With temperatures rising into the low 40s and the women’s 5km freestyle at the NCAA Ski Championships heating up to a three-way battle for the title, University of Utah’s Veronika Mayerhofer dropped the hammer.

In Wednesday’s race in Lake Placid, NY, skiers raced against the clock, each starting solo, 30 seconds apart. Midway through, Mayerhofer passed Utah's nordic coach, Abi Holt. As Mayerhofer passed by, Holt gave some welcoming news: the freshman from Bad Gastein, Austria was tied for first through 2.5 kilometers.

“I didn’t feel super special until I heard that first split,” Mayerhofer said. “Then I decided to really go for it. You had to push so hard to the top of the final climb. Maybe it was a risk…”

The course’s second half climbed to the top of Russian Hill, a hill so steep and challenging Olympic skiers from Russia skiers lobbied — successfully — to have the hill’s peak bulldozed down before the 1980 Games.

Mayerhofer said she was flooded with lactate and nearly seeing stars on the final downhill into the finish from the uphill effort. If it was a gamble to pick up the pace on the hardest part of the course for Mayerhofer, the risk paid off.

“I knew Veronika would be a contender, but I’m shocked to see these final results,” Holt said. “To win by 13 seconds… I wish I could have seen the second-half of her race. It must have been something else.”

Mayerhofer adding her name to the record books

The last Utah woman to win an NCAA title came in 2012 from Maria Graefnings of Sweden. All told, the Utes have had five women win a total of eight national titles in the cross-country discipline in school history.

Mayerhofer’s competitors probably can’t count on the victory changing her approach. The night to her win, the Academic All-America could be found brushing up on her studies in psychology.

The skiing and school combination gives skier new motivation

The 22-year old Austrian credits Utah for helping her find new motivation after making the 2014 Sochi Olympics.

“After the Olympics I said, ‘Now I need a change,” Mayerhofer said. “I just thought it was a good opportunity to come to Utah. I didn’t talk to other teams — I don’t know why. I just had a feeling it’d be good here. It’s been even better than I thought.”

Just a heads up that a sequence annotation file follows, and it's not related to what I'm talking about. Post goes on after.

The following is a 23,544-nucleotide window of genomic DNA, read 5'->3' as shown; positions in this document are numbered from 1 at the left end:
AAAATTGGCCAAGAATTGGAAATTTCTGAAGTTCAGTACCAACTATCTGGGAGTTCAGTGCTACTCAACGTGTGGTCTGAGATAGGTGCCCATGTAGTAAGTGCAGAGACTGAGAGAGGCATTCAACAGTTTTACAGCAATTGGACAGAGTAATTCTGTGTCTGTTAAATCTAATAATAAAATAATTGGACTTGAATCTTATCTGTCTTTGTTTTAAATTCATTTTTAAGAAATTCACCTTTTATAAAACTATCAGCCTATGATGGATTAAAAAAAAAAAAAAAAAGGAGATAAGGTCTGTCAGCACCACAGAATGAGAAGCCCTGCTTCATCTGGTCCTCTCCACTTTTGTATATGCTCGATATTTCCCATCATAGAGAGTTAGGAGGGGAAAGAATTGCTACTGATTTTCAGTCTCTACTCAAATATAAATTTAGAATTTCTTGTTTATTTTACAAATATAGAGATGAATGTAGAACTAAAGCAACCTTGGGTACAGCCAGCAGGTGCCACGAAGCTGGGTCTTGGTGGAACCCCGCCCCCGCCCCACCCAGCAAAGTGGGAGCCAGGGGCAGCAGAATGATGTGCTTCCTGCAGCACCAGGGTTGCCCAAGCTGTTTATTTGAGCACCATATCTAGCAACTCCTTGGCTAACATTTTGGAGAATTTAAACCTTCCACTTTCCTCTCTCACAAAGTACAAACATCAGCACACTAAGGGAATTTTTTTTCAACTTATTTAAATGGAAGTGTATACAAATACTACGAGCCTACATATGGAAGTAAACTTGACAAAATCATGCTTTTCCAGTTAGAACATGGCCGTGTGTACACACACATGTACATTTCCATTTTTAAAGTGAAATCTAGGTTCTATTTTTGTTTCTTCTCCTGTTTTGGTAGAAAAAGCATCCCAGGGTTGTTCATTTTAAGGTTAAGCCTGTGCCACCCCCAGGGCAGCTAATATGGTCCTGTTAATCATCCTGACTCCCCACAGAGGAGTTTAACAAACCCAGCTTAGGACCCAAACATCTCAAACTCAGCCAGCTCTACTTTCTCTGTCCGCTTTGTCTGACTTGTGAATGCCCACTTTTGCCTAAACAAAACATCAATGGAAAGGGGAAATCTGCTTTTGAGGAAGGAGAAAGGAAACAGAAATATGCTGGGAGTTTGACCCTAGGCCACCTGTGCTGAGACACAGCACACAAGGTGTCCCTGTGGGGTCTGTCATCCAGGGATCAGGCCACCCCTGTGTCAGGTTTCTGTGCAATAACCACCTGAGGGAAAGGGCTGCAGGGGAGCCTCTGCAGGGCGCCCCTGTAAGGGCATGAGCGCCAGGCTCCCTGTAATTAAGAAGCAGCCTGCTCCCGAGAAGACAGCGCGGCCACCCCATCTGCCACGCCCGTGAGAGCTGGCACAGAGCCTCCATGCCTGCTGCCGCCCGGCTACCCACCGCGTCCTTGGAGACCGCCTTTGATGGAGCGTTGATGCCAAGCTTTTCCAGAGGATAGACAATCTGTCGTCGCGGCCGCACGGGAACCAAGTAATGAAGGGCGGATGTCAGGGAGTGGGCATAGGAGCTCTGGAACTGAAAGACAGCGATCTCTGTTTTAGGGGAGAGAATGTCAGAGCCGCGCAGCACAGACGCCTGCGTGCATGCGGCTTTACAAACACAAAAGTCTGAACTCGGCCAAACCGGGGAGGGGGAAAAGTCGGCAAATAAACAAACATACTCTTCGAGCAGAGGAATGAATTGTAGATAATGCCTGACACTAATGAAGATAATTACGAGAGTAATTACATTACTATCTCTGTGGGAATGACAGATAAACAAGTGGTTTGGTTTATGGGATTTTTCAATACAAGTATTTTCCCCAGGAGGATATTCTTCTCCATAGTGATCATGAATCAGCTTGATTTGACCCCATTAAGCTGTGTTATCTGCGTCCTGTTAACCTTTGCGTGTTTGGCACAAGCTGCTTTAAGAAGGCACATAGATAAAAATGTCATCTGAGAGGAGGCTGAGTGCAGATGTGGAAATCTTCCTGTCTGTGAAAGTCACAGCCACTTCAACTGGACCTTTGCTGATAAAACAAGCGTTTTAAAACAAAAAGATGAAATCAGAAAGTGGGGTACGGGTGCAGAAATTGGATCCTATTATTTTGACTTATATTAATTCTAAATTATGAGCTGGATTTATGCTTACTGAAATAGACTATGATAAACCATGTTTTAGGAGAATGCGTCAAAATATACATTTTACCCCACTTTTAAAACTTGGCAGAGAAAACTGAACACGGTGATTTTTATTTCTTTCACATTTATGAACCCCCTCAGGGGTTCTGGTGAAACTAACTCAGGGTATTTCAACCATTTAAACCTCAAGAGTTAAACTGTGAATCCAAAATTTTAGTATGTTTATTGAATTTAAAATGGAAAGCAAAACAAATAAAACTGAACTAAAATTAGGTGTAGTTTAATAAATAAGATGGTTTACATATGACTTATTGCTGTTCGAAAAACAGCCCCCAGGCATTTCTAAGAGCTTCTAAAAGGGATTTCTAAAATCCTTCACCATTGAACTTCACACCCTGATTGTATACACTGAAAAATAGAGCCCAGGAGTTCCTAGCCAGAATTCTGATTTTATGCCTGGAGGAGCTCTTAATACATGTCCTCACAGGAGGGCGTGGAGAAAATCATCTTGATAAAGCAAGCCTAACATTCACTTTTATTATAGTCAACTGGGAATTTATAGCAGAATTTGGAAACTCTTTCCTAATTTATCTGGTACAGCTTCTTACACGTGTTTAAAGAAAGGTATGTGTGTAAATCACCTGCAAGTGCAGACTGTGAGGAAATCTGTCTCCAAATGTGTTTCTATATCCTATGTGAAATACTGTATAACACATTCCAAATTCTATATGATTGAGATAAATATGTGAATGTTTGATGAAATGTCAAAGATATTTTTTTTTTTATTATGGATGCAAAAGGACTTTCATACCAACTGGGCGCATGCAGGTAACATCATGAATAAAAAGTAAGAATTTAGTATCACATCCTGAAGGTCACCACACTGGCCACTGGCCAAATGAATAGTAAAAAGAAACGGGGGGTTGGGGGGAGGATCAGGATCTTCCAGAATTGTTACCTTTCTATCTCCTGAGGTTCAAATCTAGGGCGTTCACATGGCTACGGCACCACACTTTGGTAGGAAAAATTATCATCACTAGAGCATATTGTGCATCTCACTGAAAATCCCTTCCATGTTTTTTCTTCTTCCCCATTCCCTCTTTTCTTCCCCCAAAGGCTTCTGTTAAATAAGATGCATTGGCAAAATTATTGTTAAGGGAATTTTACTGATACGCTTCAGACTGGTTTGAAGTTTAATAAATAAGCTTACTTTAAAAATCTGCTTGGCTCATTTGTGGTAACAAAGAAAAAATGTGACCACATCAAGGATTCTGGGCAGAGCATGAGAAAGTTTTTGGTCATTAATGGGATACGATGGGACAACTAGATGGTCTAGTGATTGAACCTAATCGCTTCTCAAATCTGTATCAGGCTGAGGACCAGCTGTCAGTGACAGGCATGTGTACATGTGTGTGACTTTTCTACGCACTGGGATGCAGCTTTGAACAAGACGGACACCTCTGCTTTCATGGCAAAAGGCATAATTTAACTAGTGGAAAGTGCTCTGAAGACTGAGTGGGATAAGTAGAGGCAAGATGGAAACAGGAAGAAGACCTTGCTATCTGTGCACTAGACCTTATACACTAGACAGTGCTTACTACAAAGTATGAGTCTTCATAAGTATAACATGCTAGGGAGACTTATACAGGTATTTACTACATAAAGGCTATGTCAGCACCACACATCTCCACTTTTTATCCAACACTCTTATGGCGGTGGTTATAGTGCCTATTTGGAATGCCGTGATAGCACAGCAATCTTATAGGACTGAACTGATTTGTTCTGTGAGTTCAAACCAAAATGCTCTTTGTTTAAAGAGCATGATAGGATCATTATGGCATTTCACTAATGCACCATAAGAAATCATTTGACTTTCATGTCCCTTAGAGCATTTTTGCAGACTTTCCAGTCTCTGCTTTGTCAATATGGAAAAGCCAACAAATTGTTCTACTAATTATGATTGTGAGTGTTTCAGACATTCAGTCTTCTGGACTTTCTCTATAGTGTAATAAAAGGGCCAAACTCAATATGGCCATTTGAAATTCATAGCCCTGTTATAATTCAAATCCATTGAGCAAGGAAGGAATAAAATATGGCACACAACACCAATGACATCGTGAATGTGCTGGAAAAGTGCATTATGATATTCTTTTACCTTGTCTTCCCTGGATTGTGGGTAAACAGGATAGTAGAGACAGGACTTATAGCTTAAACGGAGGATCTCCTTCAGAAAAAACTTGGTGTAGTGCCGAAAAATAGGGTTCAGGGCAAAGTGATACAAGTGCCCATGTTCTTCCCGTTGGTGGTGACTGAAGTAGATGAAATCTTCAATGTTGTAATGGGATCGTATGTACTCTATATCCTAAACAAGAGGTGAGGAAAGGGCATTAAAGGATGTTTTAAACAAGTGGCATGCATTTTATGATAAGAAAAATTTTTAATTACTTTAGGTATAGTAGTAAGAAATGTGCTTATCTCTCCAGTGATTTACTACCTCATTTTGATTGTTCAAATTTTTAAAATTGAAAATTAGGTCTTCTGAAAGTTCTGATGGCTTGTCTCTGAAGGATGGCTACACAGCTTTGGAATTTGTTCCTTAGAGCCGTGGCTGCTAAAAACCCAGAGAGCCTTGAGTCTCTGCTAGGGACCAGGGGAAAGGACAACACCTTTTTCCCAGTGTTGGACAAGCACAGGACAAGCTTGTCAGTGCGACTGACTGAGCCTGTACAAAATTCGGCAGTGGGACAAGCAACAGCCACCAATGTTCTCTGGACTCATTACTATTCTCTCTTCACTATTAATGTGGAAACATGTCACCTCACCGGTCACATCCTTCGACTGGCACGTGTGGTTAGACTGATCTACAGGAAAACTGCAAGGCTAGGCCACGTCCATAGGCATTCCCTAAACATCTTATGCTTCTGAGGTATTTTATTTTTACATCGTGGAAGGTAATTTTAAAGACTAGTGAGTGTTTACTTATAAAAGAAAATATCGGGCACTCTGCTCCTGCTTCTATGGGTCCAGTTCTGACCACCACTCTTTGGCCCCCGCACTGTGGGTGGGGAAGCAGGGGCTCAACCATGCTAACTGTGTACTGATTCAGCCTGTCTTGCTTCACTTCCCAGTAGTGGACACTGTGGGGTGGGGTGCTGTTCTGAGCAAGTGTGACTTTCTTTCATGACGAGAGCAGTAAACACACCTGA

Utah’s first day: four All-Americans

Utah junior Sloan Storey from Hailey, Idaho was fifth while sophomore Anna-Lena Heynen, from Regensburg in Germany’s Bavarian region, finished ninth.

While Utah’s women surged, the men’s team was a little off. Niklas Persson, a junior originally from Sweden, was tenth to earn his third All-American citation. Sophomores Noe Bellet, from Serre-Chevalier, France, and Kevin Bulger of Minocqua, WI, were 17th and 26th.

“I’m not counting them out at all,” Holt said about the men’s nordic performances. “I think they will all take that starting line again on Friday and know we all have their backs. They were a little off today. That happens.”

Sitting in second heading into day two

While Utah’s last team title came in 2003, the Utes are in a decent position to end the longest streak in school history without winning the NCAA team title. Utah is in second in team scoring with 131 points, just behind Colorado’s 155 points. Vermont and New Mexico are tied for third with 106 points while Denver University, last year’s defending national champion, are in fifth.

“Sitting in second, I think that’s a healthy place to be after day one,” Holt said. “This certainly gives everyone the sense that we’re in striking distance of an NCAA championship title. But no one has the impression that we have a lot of room for error, either.”

Thursday’s races

Day two of the NCAA Championships turns to the alpine side. Competitors will take to the slopes at Whiteface Mountain for the giant slalom competiton. The venue has plenty of history as the place where ski legends Ingemar Stenmark of Sweden and USA’s Phil Mahre battled for Olympic gold in 1980.

On the women’s side, the Utes turn to Kristiina Rove, Chloe Fausa and Ana Kobal. All three are returning All-Americans. The Utah men’s team will rely on Andy Trow, Joergen Brath and Endre Bjertness. Trow and Brath are returning All-Americans while the freshman Bjertness gets his first NCAA start.